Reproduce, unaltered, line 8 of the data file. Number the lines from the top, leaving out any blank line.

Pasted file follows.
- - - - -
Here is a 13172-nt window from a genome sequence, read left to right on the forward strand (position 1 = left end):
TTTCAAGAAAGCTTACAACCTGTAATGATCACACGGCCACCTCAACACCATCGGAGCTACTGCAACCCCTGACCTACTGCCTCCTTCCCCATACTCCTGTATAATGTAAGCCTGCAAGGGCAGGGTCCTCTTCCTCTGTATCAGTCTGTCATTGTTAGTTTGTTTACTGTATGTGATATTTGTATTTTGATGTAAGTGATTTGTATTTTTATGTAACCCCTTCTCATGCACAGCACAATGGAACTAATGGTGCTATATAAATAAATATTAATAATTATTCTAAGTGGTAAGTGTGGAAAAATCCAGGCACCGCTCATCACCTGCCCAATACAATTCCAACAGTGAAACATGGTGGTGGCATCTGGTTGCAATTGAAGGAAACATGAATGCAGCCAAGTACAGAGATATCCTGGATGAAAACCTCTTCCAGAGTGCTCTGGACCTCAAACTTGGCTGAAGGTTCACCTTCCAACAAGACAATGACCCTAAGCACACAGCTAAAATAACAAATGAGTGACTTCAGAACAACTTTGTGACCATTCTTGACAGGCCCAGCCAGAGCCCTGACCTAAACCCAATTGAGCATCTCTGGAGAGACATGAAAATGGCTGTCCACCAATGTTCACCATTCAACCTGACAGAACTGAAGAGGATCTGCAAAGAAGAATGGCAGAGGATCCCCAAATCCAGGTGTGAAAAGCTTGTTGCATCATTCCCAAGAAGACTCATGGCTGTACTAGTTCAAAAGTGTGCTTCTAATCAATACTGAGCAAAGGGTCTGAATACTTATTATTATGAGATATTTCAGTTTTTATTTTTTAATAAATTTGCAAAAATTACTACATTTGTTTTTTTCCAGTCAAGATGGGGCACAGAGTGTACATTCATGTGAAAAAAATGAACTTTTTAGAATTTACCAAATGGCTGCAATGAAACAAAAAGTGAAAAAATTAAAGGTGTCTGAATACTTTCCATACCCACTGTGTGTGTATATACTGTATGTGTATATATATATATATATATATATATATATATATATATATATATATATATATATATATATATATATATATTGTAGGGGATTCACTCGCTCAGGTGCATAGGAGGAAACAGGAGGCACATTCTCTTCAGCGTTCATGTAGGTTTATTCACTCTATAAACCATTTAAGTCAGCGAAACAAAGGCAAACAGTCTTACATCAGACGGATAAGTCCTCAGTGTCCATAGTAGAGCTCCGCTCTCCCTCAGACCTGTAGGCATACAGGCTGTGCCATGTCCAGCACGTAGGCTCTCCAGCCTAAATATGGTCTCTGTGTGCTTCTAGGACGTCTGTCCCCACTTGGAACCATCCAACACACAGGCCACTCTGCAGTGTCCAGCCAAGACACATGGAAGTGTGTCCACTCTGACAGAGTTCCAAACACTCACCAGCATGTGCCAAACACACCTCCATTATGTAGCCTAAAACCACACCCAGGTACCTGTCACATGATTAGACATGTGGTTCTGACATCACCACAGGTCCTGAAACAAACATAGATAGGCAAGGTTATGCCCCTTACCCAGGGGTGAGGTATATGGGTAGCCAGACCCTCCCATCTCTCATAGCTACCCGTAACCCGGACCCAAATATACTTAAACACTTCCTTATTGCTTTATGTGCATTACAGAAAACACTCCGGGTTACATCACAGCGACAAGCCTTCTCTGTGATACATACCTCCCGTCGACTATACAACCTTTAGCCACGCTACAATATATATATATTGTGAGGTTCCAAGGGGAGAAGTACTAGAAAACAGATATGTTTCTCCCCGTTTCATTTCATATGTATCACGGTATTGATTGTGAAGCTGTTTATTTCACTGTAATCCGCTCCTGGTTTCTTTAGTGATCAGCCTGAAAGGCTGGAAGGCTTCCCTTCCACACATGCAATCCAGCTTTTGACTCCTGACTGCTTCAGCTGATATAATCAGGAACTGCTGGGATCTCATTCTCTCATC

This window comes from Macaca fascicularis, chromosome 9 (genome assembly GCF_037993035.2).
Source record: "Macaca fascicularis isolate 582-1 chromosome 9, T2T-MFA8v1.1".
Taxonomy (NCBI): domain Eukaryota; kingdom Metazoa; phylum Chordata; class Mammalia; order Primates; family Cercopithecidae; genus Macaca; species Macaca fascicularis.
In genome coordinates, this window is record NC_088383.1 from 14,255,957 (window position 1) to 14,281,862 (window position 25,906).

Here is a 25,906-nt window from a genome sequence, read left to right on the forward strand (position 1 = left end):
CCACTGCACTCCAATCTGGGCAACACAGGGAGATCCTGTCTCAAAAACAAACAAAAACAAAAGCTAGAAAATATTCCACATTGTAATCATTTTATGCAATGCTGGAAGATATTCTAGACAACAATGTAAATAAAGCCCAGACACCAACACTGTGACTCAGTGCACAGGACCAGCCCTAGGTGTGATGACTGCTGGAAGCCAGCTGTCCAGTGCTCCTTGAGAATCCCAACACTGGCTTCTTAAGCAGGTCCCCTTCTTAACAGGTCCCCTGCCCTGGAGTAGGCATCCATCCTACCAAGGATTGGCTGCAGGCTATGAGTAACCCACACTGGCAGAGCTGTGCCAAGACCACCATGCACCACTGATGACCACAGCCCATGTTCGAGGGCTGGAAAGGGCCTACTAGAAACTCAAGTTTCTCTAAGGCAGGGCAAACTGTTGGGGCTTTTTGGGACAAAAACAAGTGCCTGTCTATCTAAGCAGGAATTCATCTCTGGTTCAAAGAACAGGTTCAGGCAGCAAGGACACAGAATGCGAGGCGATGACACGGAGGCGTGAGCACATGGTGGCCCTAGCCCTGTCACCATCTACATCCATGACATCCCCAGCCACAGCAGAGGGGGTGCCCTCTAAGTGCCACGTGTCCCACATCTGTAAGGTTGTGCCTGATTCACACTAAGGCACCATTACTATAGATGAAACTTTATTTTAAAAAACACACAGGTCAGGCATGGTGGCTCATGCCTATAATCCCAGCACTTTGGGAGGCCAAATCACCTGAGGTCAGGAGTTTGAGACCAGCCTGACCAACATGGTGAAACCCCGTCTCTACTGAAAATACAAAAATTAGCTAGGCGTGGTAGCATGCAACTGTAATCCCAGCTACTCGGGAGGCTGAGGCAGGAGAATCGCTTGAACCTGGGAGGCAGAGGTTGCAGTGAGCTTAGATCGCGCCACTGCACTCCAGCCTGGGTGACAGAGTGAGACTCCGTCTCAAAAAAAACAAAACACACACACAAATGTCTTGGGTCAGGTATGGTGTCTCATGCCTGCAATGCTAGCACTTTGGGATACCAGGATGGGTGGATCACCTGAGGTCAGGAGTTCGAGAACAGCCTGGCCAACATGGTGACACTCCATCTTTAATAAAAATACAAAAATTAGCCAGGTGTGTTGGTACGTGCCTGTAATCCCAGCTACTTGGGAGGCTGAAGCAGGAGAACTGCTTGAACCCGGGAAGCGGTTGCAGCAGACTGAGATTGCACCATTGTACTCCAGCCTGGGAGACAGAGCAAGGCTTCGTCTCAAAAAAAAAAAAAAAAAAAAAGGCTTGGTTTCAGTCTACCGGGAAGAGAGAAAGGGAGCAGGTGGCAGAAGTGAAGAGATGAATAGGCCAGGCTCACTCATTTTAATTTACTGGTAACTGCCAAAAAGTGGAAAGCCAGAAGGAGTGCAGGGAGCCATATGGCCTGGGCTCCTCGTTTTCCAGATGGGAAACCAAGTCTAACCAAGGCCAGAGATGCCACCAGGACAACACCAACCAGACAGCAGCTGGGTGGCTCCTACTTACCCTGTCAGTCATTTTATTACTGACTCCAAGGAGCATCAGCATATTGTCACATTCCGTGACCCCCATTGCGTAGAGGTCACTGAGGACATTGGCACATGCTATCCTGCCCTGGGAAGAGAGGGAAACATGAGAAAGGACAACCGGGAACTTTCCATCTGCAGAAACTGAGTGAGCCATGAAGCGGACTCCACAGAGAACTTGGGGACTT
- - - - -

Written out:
CCACTGCACTCCAATCTGGGCAACACAGGGAGATCCTGTCTCAAAAACAAACAAAAACAAAAGCTAGAAAATATTCCACATTGTAATCATTTTATGCAATGCTGGAAGATATTCTAGACAACAATGTAAATAAAGCCCAGACACCAACACTGTGACTCAGTGCACAGGACCAGCCCTAGGTGTGATGACTGCTGGAAGCCAGCTGTCCAGTGCTCCTTGAGAATCCCAACACTGGCTTCTTAAGCAGGTCCCCTTCTTAACAGGTCCCCTGCCCTGGAGTAGGCATCCATCCTACCAAGGATTGGCTGCAGGCTATGAGTAACCCACACTGGCAGAGCTGTGCCAAGACCACCATGCACCACTGATGACCACAGCCCATGTTCGAGGGCTGGAAAGGGCCTACTAGAAACTCAAGTTTCTCTAAGGCAGGGCAAACTGTTGGGGCTTTTTGGGACAAAAACAAGTGCCTGTCTATCTAAGCAGGAATTCATCTCTGGTTCAAAGAACAGGTTCAGGCAGCAAGGACACAGAATGCGAGGCGATGACACGGAGGCGTGAGCACATGGTGGCCCTAGCCCTGTCACCATCTACATCCATGACATCCCCAGCCACAGCAGAGGGGGTGCCCTCTAAGTGCCACGTGTCCCACATCTGTAAGGTTGTGCCTGATTCACACTAAGGCACCATTACTATAGATGAAACTTTATTTTAAAAAACACACAGGTCAGGCATGGTGGCTCATGCCTATAATCCCAGCACTTTGGGAGGCCAAATCACCTGAGGTCAGGAGTTTGAGACCAGCCTGACCAACATGGTGAAACCCCGTCTCTACTGAAAATACAAAAATTAGCTAGGCGTGGTAGCATGCAACTGTAATCCCAGCTACTCGGGAGGCTGAGGCAGGAGAATCGCTTGAACCTGGGAGGCAGAGGTTGCAGTGAGCTTAGATCGCGCCACTGCACTCCAGCCTGGGTGACAGAGTGAGACTCCGTCTCAAAAAAAACAAAACACACACACAAATGTCTTGGGTCAGGTATGGTGTCTCATGCCTGCAATGCTAGCACTTTGGGATACCAGGATGGGTGGATCACCTGAGGTCAGGAGTTCGAGAACAGCCTGGCCAACATGGTGACACTCCATCTTTAATAAAAATACAAAAATTAGCCAGGTGTGTTGGTACGTGCCTGTAATCCCAGCTACTTGGGAGGCTGAAGCAGGAGAACTGCTTGAACCCGGGAAGCGGTTGCAGCAGACTGAGATTGCACCATTGTACTCCAGCCTGGGAGACAGAGCAAGGCTTCGTCTCAAAAAAAAAAAAAAAAAAAAAGGCTTGGTTTCAGTCTACCGGGAAGAGAGAAAGGGAGCAGGTGGCAGAAGTGAAGAGATGAATAGGCCAGGCTCACTCATTTTAATTTACTGGTAACTGCCAAAAAGTGGAAAGCCAGAAGGAGTGCAGGGAGCCATATGGCCTGGGCTCCTCGTTTTCCAGATGGGAAACCAAGTCTAACCAAGGCCAGAGATGCCACCAGGACAACACCAACCAGACAGCAGCTGGGTGGCTCCTACTTACCCTGTCAGTCATTTTATTACTGACTCCAAGGAGCATCAGCATATTGTCACATTCCGTGACCCCCATTGCGTAGAGGTCACTGAGGACATTGGCACATGCTATCCTGCCCTGGGAAGAGAGGGAAACATGAGAAAGGACAACCGGGAACTTTCCATCTGCAGAAACTGAGTGAGCCATGAAGCGGACTCCACAGAGAACTTGGGGACTT